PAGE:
In many ways, Last Tango in Paris has always been a controversial film. When it first hit theaters in 1972, it was censored and banned in some countries due to its graphic sexual content. It polarized audiences and became one of the most talked-about films of the year. But for years, the most shocking and unsettling aspects of the film were kept under wraps, until an interview with the film’s director Bernardo Bertolucci resurfaced last week.
Last Tango in Paris tells the story of Paul, a grieving widower and the anonymous, passionate, and volatile relationship he takes up with Jeanne, a young French woman. One of the scenes that made the film so controversial involves a sequence in which he uses butter as a lubricant and anally penetrates the girl against her will.
The film featured The Godfather‘s Marlon Brando and newcomer Maria Schneider in the leading roles. Bertolucci and Brando were both seasoned filmmakers. Schneider was just 19-years-old — nearly three decades younger than her on-screen counterpart — and Last Tango in Paris was her first high-profile role. In a 2013 interview, Bertolucci admits that he didn’t inform Schneider ahead of time that Brando would be using butter in the scene because he wanted her reaction to be authentic. This revelation has, understandably, renewed controversy surrounding the film and stirred up discussion around the world.
Here are the main reasons why film fans, women’s rights advocates, and members of the Hollywood community are talking about what happened between the actors and director of Last Tango in Paris.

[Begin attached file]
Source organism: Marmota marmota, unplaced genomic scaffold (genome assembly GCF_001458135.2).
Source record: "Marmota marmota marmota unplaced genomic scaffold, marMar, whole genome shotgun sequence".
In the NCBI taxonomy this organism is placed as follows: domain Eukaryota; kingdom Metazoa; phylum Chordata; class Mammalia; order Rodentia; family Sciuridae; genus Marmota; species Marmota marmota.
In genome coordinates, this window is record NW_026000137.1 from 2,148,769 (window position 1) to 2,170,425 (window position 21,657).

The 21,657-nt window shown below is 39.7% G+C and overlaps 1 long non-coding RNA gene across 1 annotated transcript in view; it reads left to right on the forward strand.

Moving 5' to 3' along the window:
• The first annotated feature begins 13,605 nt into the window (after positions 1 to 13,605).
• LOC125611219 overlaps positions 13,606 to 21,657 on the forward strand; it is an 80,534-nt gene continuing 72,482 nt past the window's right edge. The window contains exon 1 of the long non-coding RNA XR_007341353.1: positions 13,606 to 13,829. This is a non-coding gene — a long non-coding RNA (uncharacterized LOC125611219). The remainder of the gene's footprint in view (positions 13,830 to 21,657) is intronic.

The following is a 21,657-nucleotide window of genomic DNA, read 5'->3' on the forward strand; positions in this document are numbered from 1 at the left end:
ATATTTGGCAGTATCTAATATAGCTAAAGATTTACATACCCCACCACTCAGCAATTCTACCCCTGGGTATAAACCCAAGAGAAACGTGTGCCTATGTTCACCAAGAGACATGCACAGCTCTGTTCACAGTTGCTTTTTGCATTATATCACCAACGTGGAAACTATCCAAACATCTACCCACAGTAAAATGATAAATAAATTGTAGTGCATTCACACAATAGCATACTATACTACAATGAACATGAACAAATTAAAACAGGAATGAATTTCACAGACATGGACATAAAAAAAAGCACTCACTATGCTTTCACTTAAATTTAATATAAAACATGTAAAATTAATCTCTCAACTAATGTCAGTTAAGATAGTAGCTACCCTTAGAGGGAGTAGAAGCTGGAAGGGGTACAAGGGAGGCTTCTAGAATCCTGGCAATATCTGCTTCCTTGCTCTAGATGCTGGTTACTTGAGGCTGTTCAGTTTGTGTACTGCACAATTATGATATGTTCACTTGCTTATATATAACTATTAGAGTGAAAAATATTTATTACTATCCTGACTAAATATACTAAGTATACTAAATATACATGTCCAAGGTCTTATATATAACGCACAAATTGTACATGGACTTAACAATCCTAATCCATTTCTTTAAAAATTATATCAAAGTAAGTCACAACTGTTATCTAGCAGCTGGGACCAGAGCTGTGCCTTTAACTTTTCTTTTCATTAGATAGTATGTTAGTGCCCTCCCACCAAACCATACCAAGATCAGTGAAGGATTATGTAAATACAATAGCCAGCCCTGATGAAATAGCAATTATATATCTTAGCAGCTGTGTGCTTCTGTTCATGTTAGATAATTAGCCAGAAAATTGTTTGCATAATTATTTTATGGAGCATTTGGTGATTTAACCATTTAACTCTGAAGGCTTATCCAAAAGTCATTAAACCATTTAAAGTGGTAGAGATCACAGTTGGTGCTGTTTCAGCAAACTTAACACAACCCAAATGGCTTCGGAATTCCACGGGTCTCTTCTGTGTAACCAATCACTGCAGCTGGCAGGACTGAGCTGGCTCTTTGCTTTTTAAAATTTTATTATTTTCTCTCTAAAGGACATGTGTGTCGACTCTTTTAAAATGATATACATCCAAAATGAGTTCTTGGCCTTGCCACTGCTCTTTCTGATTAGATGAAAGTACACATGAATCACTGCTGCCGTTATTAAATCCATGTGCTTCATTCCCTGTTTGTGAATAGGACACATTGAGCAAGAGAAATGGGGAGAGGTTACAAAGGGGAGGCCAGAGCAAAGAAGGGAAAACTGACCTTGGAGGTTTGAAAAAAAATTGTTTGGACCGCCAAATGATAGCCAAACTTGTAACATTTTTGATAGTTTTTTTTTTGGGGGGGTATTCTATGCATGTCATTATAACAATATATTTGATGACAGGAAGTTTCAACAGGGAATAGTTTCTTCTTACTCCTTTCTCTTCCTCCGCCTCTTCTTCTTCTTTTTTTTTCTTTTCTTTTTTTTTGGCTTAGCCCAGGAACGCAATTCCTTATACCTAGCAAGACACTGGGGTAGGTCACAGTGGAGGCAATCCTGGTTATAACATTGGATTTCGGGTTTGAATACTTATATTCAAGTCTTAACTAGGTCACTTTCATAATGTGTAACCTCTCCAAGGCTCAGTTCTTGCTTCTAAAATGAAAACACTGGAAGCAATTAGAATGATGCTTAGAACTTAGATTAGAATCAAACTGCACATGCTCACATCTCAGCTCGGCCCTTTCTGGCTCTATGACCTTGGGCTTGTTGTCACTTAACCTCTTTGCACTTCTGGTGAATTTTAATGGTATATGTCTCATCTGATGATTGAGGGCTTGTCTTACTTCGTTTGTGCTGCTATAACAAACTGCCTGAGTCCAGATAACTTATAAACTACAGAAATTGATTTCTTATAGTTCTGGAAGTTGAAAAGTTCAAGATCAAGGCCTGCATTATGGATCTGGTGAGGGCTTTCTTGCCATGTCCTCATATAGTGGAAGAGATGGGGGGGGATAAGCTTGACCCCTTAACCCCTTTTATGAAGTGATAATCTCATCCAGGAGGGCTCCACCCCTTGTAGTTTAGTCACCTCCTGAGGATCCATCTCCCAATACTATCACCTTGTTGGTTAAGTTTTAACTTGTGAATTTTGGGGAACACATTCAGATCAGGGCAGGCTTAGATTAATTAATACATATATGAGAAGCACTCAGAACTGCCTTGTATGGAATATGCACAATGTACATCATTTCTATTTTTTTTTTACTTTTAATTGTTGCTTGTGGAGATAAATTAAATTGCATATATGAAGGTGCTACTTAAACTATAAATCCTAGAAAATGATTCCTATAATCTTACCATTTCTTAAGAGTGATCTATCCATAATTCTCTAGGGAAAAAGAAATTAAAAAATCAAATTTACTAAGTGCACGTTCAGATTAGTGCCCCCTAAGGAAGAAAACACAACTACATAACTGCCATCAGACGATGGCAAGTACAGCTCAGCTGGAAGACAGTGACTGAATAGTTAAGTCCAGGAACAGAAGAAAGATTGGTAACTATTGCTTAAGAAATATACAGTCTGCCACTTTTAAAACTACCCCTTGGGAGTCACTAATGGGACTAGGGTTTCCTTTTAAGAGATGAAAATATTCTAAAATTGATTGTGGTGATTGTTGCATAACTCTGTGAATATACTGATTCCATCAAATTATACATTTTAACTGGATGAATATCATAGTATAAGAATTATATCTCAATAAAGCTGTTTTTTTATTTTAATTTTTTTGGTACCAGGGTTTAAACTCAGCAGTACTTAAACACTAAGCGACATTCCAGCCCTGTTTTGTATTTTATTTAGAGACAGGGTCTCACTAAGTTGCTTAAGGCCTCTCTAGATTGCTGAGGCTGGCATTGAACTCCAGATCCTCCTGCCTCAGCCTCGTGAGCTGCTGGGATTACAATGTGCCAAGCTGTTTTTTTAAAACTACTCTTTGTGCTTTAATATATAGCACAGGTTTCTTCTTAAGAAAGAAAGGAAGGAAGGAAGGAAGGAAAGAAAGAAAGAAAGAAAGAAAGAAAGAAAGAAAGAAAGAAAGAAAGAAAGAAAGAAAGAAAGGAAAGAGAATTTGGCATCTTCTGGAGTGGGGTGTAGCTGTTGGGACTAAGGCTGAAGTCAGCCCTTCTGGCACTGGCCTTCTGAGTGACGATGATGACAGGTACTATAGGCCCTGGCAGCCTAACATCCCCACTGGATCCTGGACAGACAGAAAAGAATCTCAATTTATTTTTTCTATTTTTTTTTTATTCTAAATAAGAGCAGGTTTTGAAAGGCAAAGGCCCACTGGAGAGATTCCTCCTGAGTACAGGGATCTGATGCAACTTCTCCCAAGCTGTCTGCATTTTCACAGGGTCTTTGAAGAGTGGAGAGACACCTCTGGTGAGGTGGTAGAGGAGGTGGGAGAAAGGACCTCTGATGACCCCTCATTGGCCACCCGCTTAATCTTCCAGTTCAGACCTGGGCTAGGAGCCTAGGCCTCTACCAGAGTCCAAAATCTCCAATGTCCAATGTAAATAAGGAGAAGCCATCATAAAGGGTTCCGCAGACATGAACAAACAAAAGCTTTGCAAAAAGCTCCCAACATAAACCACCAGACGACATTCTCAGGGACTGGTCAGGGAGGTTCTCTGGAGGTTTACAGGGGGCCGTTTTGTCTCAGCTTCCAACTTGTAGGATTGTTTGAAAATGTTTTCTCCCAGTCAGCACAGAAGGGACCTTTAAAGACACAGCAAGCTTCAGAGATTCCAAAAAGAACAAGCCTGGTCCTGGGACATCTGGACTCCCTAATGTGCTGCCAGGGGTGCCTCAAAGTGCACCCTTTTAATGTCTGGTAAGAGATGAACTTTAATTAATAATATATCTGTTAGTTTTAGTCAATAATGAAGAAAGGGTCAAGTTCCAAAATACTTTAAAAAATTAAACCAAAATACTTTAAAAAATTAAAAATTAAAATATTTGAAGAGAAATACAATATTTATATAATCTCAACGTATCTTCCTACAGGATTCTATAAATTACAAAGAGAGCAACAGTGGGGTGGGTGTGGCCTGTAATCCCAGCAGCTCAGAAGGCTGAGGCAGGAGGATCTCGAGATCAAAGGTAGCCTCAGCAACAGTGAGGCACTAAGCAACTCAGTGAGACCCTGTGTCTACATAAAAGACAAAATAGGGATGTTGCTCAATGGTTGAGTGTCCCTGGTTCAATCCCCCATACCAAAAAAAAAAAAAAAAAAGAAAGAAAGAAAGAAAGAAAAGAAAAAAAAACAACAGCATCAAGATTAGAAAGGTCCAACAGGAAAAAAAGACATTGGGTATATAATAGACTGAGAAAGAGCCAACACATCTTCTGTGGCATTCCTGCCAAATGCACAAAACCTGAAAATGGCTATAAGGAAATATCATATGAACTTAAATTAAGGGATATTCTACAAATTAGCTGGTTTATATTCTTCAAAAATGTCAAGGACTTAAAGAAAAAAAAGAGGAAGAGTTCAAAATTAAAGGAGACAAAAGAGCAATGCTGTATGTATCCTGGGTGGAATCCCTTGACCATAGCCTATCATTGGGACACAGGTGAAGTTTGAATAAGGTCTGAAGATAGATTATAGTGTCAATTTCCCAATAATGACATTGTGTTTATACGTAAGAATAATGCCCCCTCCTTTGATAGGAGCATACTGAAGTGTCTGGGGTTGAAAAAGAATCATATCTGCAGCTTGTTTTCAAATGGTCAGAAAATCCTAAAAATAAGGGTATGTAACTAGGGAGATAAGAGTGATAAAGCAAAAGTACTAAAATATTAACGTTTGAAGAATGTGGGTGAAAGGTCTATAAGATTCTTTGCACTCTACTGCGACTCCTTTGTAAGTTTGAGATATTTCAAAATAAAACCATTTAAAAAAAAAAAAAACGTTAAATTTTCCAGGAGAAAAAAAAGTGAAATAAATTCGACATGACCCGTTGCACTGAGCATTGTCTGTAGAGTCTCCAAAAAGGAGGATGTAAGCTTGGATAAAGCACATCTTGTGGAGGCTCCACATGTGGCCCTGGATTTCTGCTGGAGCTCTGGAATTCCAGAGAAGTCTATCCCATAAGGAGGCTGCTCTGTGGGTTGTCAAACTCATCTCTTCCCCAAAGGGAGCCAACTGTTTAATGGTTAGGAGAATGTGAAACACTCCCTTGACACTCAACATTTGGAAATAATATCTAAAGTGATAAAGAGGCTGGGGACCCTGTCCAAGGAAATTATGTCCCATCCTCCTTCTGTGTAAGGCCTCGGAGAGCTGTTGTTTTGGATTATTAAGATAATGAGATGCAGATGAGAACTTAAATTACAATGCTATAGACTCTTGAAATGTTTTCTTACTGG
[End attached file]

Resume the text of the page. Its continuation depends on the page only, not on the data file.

1. The incident in question was not consensual
Some directors are notorious for creating a stressful work environment for their actors. But there’s a difference between being difficult and being abusive — and it appears that, at least on Last Tango in Paris‘s set, Bernardo Bertolucci was the latter rather than the former.
According to the director, he kept Maria Schneider in the dark as to how scenes — like the scene in question — would play out. He said in the interview, “I had been, in a way, horrible to Maria because I didn’t tell her what was going on.” This methodology was intended to elicit a visceral performance, because she would feel humiliated and enraged by Brando’s actions in front of the camera.
His behavior can also be considered assault — and since the scene was explicitly sexual, the lack of Schneider’s full consent over filming conditions is really at the crux of the issue. The sequence only required one take, so Jeanne’s reaction on-screen is Schneider’s as it was unfolding during filming. This is, understandably, appalling for many who’ve viewed the film without knowing the context surrounding its production. While Bertolucci got what he wanted from the actress — her reaction “as a girl, not as an actress” — the resulting images, already considered too violent for some, are further tainted by the manner in which they were procured.
2. Schneider spoke publicly about the incident several years ago — and was mostly ignored
While Bertolucci’s recent statements about Last Tango in Paris‘s production are disquieting, the revelation isn’t exactly new — and that makes it all the more disturbing. Maria Schneider died in 2011, but in years past, she spoke with the press on numerous occasions about her experience on Bertolucci’s set. In a 2007 interview with the Daily Mail, she was firm in her assertion that she felt as though she was exploited against her will during the filming of the scene in question.